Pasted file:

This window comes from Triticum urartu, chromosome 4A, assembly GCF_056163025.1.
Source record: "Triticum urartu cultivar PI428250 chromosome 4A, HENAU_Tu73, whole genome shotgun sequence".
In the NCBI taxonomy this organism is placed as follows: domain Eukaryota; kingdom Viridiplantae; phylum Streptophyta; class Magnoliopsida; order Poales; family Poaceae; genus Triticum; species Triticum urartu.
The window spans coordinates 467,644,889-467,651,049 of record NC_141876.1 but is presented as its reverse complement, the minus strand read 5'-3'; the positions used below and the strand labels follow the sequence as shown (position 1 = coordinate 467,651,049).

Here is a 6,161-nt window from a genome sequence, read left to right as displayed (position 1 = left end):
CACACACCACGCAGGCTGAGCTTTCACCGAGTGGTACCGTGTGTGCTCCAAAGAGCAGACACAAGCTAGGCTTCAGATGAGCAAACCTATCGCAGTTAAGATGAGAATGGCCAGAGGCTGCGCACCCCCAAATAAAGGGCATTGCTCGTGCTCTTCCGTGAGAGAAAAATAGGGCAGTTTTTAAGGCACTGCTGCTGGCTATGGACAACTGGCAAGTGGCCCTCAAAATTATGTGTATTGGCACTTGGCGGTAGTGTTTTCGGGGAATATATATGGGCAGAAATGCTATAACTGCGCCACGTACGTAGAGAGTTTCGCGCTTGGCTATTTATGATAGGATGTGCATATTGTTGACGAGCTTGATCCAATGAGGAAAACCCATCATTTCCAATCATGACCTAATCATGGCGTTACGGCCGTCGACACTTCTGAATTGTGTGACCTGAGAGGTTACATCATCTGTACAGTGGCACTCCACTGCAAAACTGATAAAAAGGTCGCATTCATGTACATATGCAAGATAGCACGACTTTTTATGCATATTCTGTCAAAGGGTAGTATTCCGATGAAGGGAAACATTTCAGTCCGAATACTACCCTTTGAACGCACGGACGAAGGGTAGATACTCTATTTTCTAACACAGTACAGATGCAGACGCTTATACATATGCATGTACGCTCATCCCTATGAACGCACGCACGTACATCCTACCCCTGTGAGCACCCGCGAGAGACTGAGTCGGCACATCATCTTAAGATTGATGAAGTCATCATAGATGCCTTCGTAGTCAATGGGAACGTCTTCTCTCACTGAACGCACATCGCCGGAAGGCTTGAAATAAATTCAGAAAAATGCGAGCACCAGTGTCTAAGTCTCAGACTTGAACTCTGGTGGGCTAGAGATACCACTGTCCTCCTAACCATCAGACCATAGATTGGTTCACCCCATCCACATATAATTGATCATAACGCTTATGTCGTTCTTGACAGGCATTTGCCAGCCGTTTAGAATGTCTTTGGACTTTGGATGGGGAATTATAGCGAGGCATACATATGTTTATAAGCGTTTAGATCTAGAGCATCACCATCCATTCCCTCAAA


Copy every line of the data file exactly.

This window comes from Triticum urartu, chromosome 4A, assembly GCF_056163025.1.
Source record: "Triticum urartu cultivar PI428250 chromosome 4A, HENAU_Tu73, whole genome shotgun sequence".
In the NCBI taxonomy this organism is placed as follows: domain Eukaryota; kingdom Viridiplantae; phylum Streptophyta; class Magnoliopsida; order Poales; family Poaceae; genus Triticum; species Triticum urartu.
The window spans coordinates 467,644,889-467,651,049 of record NC_141876.1 but is presented as its reverse complement, the minus strand read 5'-3'; the positions used below and the strand labels follow the sequence as shown (position 1 = coordinate 467,651,049).

Here is a 6,161-nt window from a genome sequence, read left to right as displayed (position 1 = left end):
CACACACCACGCAGGCTGAGCTTTCACCGAGTGGTACCGTGTGTGCTCCAAAGAGCAGACACAAGCTAGGCTTCAGATGAGCAAACCTATCGCAGTTAAGATGAGAATGGCCAGAGGCTGCGCACCCCCAAATAAAGGGCATTGCTCGTGCTCTTCCGTGAGAGAAAAATAGGGCAGTTTTTAAGGCACTGCTGCTGGCTATGGACAACTGGCAAGTGGCCCTCAAAATTATGTGTATTGGCACTTGGCGGTAGTGTTTTCGGGGAATATATATGGGCAGAAATGCTATAACTGCGCCACGTACGTAGAGAGTTTCGCGCTTGGCTATTTATGATAGGATGTGCATATTGTTGACGAGCTTGATCCAATGAGGAAAACCCATCATTTCCAATCATGACCTAATCATGGCGTTACGGCCGTCGACACTTCTGAATTGTGTGACCTGAGAGGTTACATCATCTGTACAGTGGCACTCCACTGCAAAACTGATAAAAAGGTCGCATTCATGTACATATGCAAGATAGCACGACTTTTTATGCATATTCTGTCAAAGGGTAGTATTCCGATGAAGGGAAACATTTCAGTCCGAATACTACCCTTTGAACGCACGGACGAAGGGTAGATACTCTATTTTCTAACACAGTACAGATGCAGACGCTTATACATATGCATGTACGCTCATCCCTATGAACGCACGCACGTACATCCTACCCCTGTGAGCACCCGCGAGAGACTGAGTCGGCACATCATCTTAAGATTGATGAAGTCATCATAGATGCCTTCGTAGTCAATGGGAACGTCTTCTCTCACTGAACGCACATCGCCGGAAGGCTTGAAATAAATTCAGAAAAATGCGAGCACCAGTGTCTAAGTCTCAGACTTGAACTCTGGTGGGCTAGAGATACCACTGTCCTCCTAACCATCAGACCATAGATTGGTTCACCCCATCCACATATAATTGATCATAACGCTTATGTCGTTCTTGACAGGCATTTGCCAGCCGTTTAGAATGTCTTTGGACTTTGGATGGGGAATTATAGCGAGGCATACATATGTTTATAAGCGTTTAGATCTAGAGCATCACCATCCATTCCCTCAAA